DOI: 10.11647/OBP.0026.05

6. The Case of the Amur as a Cross-Border Zone of Illegality
Natalia Ryzhova
DOI: 10.11647/OBP.0026.06

7. Prostitution and the Transformation of the Chinese Trading Town of Ereen
Gaëlle Lacaze
DOI: 10.11647/OBP.0026.07

8. Ritual, Memory and the Buriad Diaspora Notion of Home
Sayana Namsaraeva
DOI: 10.11647/OBP.0026.08

9. Politicisation of Quasi-Indigenousness on the Russo-Chinese Frontier
Ivan Peshkov
DOI: 10.11647/OBP.0026.09

10. People of the Border: The Destiny of the Shenehen Buryats
Marina Baldano
DOI: 10.11647/OBP.0026.10

11. The Persistence of the Nation-State at the Chinese-Kazakh Border
Ross Anthony
DOI: 10.11647/OBP.0026.11

12. Neighbours and their Ruins: Remembering Foreign Presences in Mongolia
Grégory Delaplace
DOI: 10.11647/OBP.0026.12

Appendix 1: Border-Crossing Infrastructure: The Case of the Russian-Mongolian Border
Valentin Batomunkuev
DOI: 10.11647/OBP.0026.13

Appendix 2: Maps

Franck Billé
is a post-doctoral researcher at the Department of Social Anthropology, and member of the Mongolia and Inner Asia Studies Unit, University of Cambridge. His current project focuses on representation and mimicry in the twin cities of Blagoveshchensk and Heihe, on the Sino-Russian border. He previously carried out research in Mongolia where he investigated the prevalence of anti-Chinese sentiments. He has published articles in Inner Asia, Cambridge Anthropology and Studies in Ethnicity and Nationalism. He is currently working on a book manuscript entitled Spectral Presences: Anxiety, Excess and Anti-Chinese Speech in Postsocialist Mongolia. He can be contacted at franck.bille@gmail.com.

Grégory Delaplace is a social anthropologist, working as a lecturer at the Université Paris Ouest Nanterre. His most recent research concerned the political dimension of the invisible in Mongolia today (or the invisible dimension of politics), whereby ghosts, or spirits, are led to play a role in the postsocialist nation building process. His publications include L’invention des morts. Sépultures, fantômes et photographie en Mongolie contemporaine (2009), and Parasitic Chinese, Vengeful Russians: Strangers, Ghosts and Reciprocity in Mongolia (2012). He can be contacted at gregory.delaplace@mae.u-paris10.fr.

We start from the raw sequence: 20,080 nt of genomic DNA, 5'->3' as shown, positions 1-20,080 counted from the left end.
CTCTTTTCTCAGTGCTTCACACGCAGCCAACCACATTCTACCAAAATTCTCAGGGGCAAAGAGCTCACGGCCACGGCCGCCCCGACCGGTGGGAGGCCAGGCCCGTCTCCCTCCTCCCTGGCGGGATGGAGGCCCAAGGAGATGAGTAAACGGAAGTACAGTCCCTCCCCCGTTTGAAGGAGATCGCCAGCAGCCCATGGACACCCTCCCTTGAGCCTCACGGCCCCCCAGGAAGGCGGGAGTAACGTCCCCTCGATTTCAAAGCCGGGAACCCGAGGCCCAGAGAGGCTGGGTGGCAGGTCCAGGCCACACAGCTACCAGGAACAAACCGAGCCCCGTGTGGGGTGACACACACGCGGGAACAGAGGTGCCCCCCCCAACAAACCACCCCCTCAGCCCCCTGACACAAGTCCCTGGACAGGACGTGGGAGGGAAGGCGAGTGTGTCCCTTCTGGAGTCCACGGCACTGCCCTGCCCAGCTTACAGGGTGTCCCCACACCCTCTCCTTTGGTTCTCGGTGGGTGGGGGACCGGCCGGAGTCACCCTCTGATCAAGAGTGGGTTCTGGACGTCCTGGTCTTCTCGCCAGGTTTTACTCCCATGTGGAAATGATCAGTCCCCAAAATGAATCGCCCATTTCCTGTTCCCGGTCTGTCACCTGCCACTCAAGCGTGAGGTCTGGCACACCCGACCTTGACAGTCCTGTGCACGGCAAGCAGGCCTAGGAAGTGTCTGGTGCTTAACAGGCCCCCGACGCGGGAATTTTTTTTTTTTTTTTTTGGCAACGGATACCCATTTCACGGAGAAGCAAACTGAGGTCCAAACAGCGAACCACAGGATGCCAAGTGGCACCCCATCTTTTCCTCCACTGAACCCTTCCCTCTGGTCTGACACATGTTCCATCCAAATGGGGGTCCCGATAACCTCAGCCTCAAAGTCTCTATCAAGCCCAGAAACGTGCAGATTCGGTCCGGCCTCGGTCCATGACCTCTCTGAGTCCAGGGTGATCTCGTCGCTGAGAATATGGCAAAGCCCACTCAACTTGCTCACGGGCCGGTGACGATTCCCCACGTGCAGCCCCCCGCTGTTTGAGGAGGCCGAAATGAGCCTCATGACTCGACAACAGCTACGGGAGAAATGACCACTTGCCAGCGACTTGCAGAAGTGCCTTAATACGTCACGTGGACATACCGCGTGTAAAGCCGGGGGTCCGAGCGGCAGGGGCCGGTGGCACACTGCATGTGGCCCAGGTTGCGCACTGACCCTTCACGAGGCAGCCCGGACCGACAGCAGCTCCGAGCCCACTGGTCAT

Caroline Humphrey is an anthropologist based at the University of Cambridge who has worked in Russia, Mongolia, China, India, Nepal and Ukraine. She has researched a wide range of themes including Soviet and post-Soviet provincial economy and society; Buryat and Daur shamanism; Jain religion and ritual; trade and barter in Nepal; environment and the pastoral economy in Mongolia; and the history and contemporary situation of Buddhism, especially in Inner Mongolia. Her recent research has concerned urban transformations in post-Socialist cities. She can be contacted at ch10001@hermes.cam.ac.uk.

Frontier Encounters
 is the outcome of a network project funded by the ESRC (RES-075-25_0022) entitled "Where Empires Meet: The Border Economies of Russia, China and Mongolia”. The project, based at the Mongolia and Inner Asia Studies Unit (University of Cambridge), ran from 28 January 2010 to 27 January 2011. That project formed the foundation for a new and ongoing research project entitled "The life of borders: where China and Russia meet" which commenced in October 2012 and looks particularly at the experiences of the Buriad ethnic group - a semi-nomadic people from a region that extends across Mongolia, Russia and China. 

More information about both projects and Frontier Encounters is available here.

Dr Sayana Namsaraeva's video "Life on the divide: the Buriad people and the world's longest border" can be viewed here.